Birthday in Lockdown Italy
In lieu of travel, my birthday was lunch and dreams and praying for a vaccine
Since moving to Rome in 2014, birthdays have never been dates of dread. I don’t see them as another year older. At my age, 65, they blend together, like cards in an ever-growing deck. Instead, birthdays in Rome are dates for adventure. Every birthday, on or around March 29, Marina and I head off to a destination of my choice. Rome is in the geographic middle of one of the most interesting regions in the world. We’re a three-hour flight from Scandinavia, one hour and 15 minutes from Tunisia, 2:40 from Istanbul.
Every birthday, I do the obligatory inventory of my moving parts then we fly to a birthday holiday. Lisbon. Beirut.Sicily twice. Before dating Marina, I spent my 59th birthday in Delhi. We do the same on Marina’s birthday in June. Berlin. Oslo.Nice.Menorca. Why hate birthdays when you use them as an excuse to eat seafood by the Mediterranean, lay on a beach in Spain or smoke a hookah with some cool Lebanese? Beats sitting home and blowing out enough fiery candles to scare off high-flying condors.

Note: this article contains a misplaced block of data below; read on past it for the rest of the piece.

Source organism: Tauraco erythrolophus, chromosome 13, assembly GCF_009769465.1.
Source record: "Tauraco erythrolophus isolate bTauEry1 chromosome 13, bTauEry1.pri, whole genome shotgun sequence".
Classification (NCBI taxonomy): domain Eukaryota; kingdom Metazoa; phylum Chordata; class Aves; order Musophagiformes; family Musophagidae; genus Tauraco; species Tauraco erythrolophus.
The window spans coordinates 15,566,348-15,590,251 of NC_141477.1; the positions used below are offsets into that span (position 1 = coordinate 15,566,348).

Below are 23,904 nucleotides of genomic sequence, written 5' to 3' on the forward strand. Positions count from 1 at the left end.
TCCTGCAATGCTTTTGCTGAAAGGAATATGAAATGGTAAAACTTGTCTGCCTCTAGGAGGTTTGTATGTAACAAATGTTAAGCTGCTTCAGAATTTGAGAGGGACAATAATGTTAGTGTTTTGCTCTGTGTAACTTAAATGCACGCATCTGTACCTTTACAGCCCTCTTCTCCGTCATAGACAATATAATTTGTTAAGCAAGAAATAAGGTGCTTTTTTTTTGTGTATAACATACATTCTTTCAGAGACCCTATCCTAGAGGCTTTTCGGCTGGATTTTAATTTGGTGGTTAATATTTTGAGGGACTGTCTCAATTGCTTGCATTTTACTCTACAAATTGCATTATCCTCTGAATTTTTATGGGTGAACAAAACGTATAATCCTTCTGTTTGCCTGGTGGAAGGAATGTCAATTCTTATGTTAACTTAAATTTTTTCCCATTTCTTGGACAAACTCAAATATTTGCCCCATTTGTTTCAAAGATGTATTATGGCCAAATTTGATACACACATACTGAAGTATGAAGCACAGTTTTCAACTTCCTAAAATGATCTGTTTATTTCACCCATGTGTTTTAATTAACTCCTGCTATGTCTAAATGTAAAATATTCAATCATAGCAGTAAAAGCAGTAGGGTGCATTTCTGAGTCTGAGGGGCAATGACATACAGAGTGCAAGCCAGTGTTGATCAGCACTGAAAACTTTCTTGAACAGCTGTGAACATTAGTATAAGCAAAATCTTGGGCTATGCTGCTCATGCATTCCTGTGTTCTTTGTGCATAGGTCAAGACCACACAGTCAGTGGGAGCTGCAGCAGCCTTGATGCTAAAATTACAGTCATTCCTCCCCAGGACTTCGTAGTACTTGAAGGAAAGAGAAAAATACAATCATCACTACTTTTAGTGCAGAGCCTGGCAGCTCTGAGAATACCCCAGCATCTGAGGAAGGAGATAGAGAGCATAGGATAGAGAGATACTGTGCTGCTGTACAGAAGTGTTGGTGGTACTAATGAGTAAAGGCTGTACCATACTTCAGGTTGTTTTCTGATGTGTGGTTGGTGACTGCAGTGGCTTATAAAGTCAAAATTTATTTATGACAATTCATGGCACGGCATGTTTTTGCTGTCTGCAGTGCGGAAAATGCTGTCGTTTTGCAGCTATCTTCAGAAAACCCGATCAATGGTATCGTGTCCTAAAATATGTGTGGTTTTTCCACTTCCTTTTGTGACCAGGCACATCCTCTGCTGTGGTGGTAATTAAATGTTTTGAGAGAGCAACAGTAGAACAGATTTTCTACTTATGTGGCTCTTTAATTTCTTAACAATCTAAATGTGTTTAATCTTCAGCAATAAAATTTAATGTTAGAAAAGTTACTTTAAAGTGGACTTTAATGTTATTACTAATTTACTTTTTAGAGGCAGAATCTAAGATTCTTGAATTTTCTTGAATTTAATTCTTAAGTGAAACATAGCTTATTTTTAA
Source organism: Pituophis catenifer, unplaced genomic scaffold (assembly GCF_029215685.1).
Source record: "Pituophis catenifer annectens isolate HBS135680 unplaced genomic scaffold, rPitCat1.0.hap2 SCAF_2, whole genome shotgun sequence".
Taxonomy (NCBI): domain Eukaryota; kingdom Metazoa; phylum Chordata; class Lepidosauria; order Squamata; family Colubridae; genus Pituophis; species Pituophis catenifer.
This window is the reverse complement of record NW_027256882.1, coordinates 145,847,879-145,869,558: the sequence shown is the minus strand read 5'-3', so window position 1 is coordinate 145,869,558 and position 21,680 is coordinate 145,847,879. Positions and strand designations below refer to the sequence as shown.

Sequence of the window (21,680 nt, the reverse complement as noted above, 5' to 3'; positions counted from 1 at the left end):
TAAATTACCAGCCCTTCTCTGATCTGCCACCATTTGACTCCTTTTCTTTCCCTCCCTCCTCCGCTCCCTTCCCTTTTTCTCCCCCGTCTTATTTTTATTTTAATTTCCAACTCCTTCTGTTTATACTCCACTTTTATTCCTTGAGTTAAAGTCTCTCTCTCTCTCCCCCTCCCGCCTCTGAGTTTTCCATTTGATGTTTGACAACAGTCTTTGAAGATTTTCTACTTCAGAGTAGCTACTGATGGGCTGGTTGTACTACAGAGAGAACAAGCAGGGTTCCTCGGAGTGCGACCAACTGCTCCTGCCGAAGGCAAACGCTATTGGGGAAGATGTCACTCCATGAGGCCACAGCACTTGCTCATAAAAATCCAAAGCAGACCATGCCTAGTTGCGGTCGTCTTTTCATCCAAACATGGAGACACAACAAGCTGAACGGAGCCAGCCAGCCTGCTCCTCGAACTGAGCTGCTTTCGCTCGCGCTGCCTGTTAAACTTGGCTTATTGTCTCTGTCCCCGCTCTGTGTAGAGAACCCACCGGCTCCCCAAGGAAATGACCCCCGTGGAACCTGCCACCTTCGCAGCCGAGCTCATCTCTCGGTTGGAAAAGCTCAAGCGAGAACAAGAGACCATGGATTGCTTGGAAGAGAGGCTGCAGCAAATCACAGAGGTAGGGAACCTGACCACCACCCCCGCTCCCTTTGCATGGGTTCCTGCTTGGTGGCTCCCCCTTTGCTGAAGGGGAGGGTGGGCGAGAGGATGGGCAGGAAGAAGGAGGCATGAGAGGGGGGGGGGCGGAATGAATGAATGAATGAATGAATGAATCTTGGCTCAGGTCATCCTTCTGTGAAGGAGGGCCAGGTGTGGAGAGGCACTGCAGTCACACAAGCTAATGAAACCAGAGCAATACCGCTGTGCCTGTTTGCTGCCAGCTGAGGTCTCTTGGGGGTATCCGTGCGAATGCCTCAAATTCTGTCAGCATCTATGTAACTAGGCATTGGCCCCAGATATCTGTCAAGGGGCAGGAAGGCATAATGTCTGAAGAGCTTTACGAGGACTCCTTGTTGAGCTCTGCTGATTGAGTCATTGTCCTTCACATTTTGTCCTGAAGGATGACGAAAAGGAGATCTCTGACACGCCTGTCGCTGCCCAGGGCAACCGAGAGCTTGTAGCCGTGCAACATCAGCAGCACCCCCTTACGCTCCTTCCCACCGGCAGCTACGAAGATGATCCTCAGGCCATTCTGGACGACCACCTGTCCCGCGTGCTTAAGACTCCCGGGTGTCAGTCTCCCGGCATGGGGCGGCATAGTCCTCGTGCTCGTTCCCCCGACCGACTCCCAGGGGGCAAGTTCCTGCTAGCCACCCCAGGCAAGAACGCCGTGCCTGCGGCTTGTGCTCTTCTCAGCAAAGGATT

But having a birthday in lockdown Italy is different. Here in Italy we can’t go anywhere. Oh, we can. We can fly to other European Union countries with minimal restrictions. But we soon must quarantine for five days upon return and, like Italy, nearly every EU country is in some form of lockdown. If I’m going to Paris for the weekend, I’m not sitting in my hotel room eating a baguette.
My birthday fell on Monday. Rome’s Lazio region was red, the highest level of restrictions. All bars and restaurants are closed except for takeout or delivery. No travel outside your neighborhood except for “essential reasons.” One must carry a self-auto declaration form stating your contact information and reason for leaving home.
Try celebrating a birthday alone in a city that attracts 9 million tourists a year and a global pandemic has reduced it to a scene from “Mad Max.”